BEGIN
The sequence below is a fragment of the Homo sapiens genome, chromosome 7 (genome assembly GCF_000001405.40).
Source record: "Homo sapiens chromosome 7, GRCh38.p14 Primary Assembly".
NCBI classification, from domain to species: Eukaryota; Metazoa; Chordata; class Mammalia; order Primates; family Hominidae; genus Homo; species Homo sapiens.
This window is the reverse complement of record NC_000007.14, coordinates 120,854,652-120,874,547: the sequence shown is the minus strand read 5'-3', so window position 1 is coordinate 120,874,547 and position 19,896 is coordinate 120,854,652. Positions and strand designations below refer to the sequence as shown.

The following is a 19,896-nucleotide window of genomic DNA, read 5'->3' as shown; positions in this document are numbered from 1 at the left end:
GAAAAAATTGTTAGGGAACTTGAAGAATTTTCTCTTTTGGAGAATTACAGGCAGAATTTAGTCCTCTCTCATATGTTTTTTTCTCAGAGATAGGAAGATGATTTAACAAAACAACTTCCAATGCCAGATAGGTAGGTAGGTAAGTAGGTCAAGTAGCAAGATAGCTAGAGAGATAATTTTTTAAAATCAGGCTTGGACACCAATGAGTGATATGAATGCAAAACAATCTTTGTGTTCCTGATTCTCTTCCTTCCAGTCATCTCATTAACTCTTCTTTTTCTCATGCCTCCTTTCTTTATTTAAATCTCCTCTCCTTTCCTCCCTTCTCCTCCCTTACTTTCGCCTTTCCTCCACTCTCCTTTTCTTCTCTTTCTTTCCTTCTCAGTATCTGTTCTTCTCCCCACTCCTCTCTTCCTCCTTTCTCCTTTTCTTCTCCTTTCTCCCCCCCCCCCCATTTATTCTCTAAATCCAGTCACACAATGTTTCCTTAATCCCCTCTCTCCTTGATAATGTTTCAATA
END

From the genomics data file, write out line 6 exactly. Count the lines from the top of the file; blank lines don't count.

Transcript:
GAAAAAATTGTTAGGGAACTTGAAGAATTTTCTCTTTTGGAGAATTACAGGCAGAATTTAGTCCTCTCTCATATGTTTTTTTCTCAGAGATAGGAAGATGATTTAACAAAACAACTTCCAATGCCAGATAGGTAGGTAGGTAAGTAGGTCAAGTAGCAAGATAGCTAGAGAGATAATTTTTTAAAATCAGGCTTGGACACCAATGAGTGATATGAATGCAAAACAATCTTTGTGTTCCTGATTCTCTTCCTTCCAGTCATCTCATTAACTCTTCTTTTTCTCATGCCTCCTTTCTTTATTTAAATCTCCTCTCCTTTCCTCCCTTCTCCTCCCTTACTTTCGCCTTTCCTCCACTCTCCTTTTCTTCTCTTTCTTTCCTTCTCAGTATCTGTTCTTCTCCCCACTCCTCTCTTCCTCCTTTCTCCTTTTCTTCTCCTTTCTCCCCCCCCCCCCATTTATTCTCTAAATCCAGTCACACAATGTTTCCTTAATCCCCTCTCTCCTTGATAATGTTTCAATA